The Decepticons prepare for the end- their own or others' -as all forces continue to converge upon Cybetron in "Destiny(Part Three)". Once again we have scripting by Simon Furman, inks by Stephen Baskerville, colors by John-Paul Bove, and we welcome to the book Guido Guidi!
Sto'Vo'Kor awaits, brave Klingon.
On the Warworld, as it heads for Cybertron, Bludgeon meditates upon his death: it awaits him on Cybertron, and it will be glorious, nothing short of apocalyptic. On the Ark, as it heads for Cybertron, Galvatron discusses strategy with a Starscream he still believes to be largely inactive, and outlines his first step: kill Ultra Magnus. On Cybertron itself, as the Warworld and the Ark head for it, Kup and the Wreckers go after a Decepticon remnant hideout, only to find it empty and booby-trapped. Ultra Magnus reacts by pulling back the Aerialbots in time to save them from Soundwave's trap. It matters little to Soundwave; Monstructor is ready to attack. On the Ark, Starscream turns out not to be as inactive as Galvatron bargained for, and is still very much Starscream. Thanks to a feint involving a battle droid and explosive decompression, Galvatron makes his return to Cybertron without a ship.
Beneath the surface, Hot Rod continues to go spelunking as his world collapses, and finds Primus' face. He catches a glimpse of multiversal infinity, and then the Demons attack- only to draw back at the sight of...
The issue starts with the problem we had last time I reviewed: things threatening to happen. But then things start happening around the periphery- though of course we won't see what it all means until next issue at the earliest. A lot of the action is itself setting up for later, such as Monstructor's appearance and Galvatron's exit from the Ark. Largely, the self-contained respite from ReGeneration One's narrative structure last issue was a one-shot deal. All of the previous pacing problems are back. And the recently-released solicits for October suggest they're not going away anytime soon.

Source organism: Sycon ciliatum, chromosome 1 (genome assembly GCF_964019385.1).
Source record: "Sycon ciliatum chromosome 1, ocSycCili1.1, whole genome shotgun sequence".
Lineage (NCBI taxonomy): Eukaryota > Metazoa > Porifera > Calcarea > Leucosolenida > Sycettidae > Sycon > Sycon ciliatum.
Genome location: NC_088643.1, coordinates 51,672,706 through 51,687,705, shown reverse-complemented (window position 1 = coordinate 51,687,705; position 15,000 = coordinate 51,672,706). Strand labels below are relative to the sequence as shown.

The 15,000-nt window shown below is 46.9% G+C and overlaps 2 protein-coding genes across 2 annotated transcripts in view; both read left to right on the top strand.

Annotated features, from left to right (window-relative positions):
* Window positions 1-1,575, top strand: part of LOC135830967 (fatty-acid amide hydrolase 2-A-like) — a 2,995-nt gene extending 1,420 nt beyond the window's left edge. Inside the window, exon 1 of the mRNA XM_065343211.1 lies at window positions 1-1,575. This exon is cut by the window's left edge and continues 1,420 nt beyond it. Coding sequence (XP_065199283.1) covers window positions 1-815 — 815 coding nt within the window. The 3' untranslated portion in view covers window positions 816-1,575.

The high point on this issue is the addition of the ever-talented, ever-versatile Guido Guidi, whose splash page of Bludgeon's vision of death does a Marvelous(pun intended) job of grabbing you and getting you into the action, like a page-1 splash is supposed to. Guido really does a mean Andrew Wildman in this issue. I shouldn't be surprised by that, as Guido's ability to work in different styles- like the pre-Wildman Marvel G1 style -was what made me want him on the book full-time in the first place. I kind of wish he was still
working in that earlier style though. But, some of the emulation of ReGen One's style may be the fact that Stephen Baskerville continues his role as inker on the book. I wouldn't be surprised if this was to intentionally add a certain continuity of style- an inker has a tremendous impact on the look of a book. Most of the shading in the book, the metallic style which was prominent in the Wildman/Baskerville Transformers comics, was very likely added or modified in the inking stage. Likewise there's some rounding of lines in the Multiversal Hot Rod Convention that would strike me as a curious choice for Guido, whose work is usually far more precise... but would look right
at home in a more organic Wildman/Baskerville book. I really want to see Guido's pencils for this book. It also makes me want to see some of Wildman's pencils while I'm at it.
To get a sense of unfiltered Guido, you need only look at his alternate cover for this issue. While Wildman's cover depicts the drone attack on Galvatron with Starscream leering at the action through a monitor, Guido chooses instead to show an image from the end of the book of a post-reentry Galvatron about to collide with Ultra Magnus. The picture of Ultra Magnus standing in the huge, looming shadow of Galvatron is possibly not his most impressive Marvel-style cover so far, but still a great visual with great (ahem) shades of meaning for the characters. Our last alternate cover is of course by Geoff Senior showing the Wreckers storming the Decepticon compound with Rack and Ruin leading the charge. It looks really good though I think it's maybe more of a splash panel than a cover, and John-Paul Bove's colors are especially gorgeous on it. Senior's work demands the solid color fills that the rest of the book is denied, and wow does it make me miss them in the interior. I'm torn between Guido and Senior's covers for this issue: Guido's Marvel mood isn't as strong this month and for once the desaturated 80s comic-style colors work against it a bit, but it's still a great visual. Senior's is a more pedestrian splash except for the unique body type of Rack and Ruin, and Bove's vivid colors sell it. No real bad choices here!
ReGeneration One continues with a new artist, and it's still ReGeneration One. If you've enjoyed the book up to here, that's good news! For me, I'm hoping as the book runs into the home stretch that Guido's influence will grow. His eye for composition shines through, at least, and it has given the book something of a shot in the arm. Let's see what happens next month- and what threatens to happen.
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